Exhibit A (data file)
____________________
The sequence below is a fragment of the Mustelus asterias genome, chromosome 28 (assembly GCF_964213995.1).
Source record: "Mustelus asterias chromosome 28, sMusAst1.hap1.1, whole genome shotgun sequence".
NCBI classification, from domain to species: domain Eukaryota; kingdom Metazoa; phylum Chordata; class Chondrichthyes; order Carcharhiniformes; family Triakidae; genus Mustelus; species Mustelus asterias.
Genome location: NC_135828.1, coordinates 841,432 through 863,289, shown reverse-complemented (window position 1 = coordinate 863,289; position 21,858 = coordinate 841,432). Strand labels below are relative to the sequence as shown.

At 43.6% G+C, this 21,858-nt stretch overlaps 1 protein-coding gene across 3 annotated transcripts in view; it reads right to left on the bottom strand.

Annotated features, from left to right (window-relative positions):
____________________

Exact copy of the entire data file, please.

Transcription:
The sequence below is a fragment of the Mustelus asterias genome, chromosome 28 (assembly GCF_964213995.1).
Source record: "Mustelus asterias chromosome 28, sMusAst1.hap1.1, whole genome shotgun sequence".
NCBI classification, from domain to species: domain Eukaryota; kingdom Metazoa; phylum Chordata; class Chondrichthyes; order Carcharhiniformes; family Triakidae; genus Mustelus; species Mustelus asterias.
Genome location: NC_135828.1, coordinates 841,432 through 863,289, shown reverse-complemented (window position 1 = coordinate 863,289; position 21,858 = coordinate 841,432). Strand labels below are relative to the sequence as shown.

At 43.6% G+C, this 21,858-nt stretch overlaps 1 protein-coding gene across 3 annotated transcripts in view; it reads right to left on the bottom strand.

Annotated features, from left to right (window-relative positions):